Alan Neece, a lobbyist who contributed $5,000 to eat salmon and chicken with Paul Sarbanes last Tuesday, explained why:
"I've talked to a lot of senators tonight. It's access. Otherwise you have to stand in line at the Capitol to say 'thank you' to a senator who's walked the plank. This is democracy at its best."
No, it's influence peddling at its best. The Senate is so ashamed of itself that it voted last year to ban exactly this. Under this still-pending proposal, no lobbyist could contribute to a senator's campaign fund (which is what the dinner was for) for a one-year period from the date of contact with a federal officeholder, official or staff assistant. Contributors would be prohibited from lobbying the recipient of contributions for one year after making a contribution. You can bet that were such restrictions in force now, Mr. Neece would have dined at home.
Paul Sarbanes voted to end lobbyists' paid-for access. But, he says, in defense of this and other fund raising he will engage in this year, two wealthy candidates are seeking the Republican nomination to run against him this year. They'll spend lots of their own money in the campaign. "I know they're going to launch a heavy attack on me," he says. "We have to withstand it."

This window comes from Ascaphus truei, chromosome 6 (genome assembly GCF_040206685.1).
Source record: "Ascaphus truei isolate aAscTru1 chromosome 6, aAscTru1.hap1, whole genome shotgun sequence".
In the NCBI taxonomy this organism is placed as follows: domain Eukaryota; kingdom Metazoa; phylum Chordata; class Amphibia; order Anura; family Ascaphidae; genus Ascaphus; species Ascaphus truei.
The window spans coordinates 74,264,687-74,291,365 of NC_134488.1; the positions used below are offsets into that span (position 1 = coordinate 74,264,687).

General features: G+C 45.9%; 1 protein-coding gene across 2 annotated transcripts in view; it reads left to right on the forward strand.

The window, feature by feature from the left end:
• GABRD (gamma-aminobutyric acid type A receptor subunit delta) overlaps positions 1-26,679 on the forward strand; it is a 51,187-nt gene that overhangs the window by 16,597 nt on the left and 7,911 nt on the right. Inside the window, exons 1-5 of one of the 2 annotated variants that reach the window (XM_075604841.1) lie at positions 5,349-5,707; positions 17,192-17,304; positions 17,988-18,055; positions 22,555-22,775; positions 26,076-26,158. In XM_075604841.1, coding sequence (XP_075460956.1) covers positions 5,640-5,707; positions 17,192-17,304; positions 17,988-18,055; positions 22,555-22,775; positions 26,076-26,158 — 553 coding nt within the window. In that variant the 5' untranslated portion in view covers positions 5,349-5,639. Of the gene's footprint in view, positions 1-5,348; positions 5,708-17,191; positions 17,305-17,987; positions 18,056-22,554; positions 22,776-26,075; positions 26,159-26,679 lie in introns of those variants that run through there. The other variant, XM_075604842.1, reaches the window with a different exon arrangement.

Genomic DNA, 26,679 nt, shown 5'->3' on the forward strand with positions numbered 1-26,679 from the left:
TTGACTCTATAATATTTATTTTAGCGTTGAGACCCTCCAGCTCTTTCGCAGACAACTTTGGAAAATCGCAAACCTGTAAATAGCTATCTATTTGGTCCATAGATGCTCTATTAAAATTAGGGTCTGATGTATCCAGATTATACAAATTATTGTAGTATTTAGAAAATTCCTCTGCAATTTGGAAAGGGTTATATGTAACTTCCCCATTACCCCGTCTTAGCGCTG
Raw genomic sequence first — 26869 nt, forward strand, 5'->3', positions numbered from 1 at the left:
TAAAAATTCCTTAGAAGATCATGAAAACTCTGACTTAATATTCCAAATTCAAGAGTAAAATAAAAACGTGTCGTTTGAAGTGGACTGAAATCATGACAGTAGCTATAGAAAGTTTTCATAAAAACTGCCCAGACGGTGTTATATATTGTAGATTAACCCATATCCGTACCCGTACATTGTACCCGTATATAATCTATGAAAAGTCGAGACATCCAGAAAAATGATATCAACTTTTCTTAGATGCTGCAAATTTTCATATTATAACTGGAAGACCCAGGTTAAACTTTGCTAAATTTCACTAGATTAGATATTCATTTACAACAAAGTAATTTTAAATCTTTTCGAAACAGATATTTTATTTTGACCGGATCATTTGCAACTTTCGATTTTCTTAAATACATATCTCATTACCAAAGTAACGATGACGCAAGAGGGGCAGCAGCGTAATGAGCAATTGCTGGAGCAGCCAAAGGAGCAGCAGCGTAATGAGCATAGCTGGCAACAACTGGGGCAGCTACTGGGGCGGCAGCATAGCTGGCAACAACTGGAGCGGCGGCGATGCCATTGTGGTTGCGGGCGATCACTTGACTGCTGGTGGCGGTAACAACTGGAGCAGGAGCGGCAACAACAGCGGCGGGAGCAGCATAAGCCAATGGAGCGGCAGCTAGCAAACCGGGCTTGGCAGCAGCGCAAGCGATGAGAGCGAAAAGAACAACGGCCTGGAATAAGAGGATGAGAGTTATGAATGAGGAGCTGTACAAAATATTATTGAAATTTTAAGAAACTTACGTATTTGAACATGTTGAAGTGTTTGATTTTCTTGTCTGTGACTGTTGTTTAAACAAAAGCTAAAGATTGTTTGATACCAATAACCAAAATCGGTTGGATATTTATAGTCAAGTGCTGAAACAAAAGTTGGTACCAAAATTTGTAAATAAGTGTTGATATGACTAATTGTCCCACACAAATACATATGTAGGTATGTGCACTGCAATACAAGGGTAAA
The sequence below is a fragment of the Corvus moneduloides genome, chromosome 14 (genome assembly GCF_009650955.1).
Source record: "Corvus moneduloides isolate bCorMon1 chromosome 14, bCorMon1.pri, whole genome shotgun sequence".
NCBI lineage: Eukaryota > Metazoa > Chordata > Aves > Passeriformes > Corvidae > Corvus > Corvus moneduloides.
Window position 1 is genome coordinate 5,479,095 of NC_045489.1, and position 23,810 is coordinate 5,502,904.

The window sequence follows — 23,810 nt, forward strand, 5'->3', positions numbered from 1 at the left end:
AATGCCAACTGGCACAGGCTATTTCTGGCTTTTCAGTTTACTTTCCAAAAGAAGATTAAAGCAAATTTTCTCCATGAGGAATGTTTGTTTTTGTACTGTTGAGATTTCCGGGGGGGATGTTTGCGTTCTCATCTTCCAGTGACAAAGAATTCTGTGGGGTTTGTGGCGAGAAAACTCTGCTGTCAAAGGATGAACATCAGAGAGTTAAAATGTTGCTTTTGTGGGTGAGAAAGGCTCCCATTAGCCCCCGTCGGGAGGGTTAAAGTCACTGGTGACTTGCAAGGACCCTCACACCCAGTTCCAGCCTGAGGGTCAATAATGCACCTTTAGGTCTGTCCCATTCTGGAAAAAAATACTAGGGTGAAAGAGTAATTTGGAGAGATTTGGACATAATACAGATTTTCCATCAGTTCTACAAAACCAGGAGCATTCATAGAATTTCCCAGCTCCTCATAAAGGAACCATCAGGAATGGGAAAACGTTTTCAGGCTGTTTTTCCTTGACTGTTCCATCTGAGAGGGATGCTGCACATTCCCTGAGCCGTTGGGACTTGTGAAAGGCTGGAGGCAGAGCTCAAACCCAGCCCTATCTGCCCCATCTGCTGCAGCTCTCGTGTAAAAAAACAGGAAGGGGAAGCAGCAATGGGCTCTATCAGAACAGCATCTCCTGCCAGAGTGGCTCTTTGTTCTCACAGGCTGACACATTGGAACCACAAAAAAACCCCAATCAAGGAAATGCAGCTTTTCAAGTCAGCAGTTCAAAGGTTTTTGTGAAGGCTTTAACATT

Even if he ends up facing a free-spending millionaire in the fall, Senator Sarbanes won't be much of a financial underdog, if at all. He has long been a good fund-raiser, in and out of Maryland, and now that he is likely to be the chairman of the Banking, Housing and Urban Affairs Committee next year, he is doing even better.
And if the Senate campaign finance reform bill that would restrict lobbyists becomes law, millionaires will have even less of TC chance to oust an incumbent. Why? Because for a challenger to oust an incumbent, lots of money is vital, and not just for heavy attacks. Such a candidate has to spend to become known. Everybody knows who Paul Sarbanes is but, according to a Mason-Dixon Poll released last weekend, 74 percent of Maryland voters never even heard of Ruthann Aron, one of the Republican millionaires the senator fears. For her to run a competitive race against Senator Sarbanes, she would probably have to outspend him.
The "reform" bill says that if she spends more than a set cap and he doesn't, she is not eligible for federal aid, but he is, even while he still takes special interest money. Even if she spends under the cap, she is not eligible for federal aid if she spends more than $25,000 of her own money on her campaign. The Senate bill would do a real number on millionaire challengers of incumbents.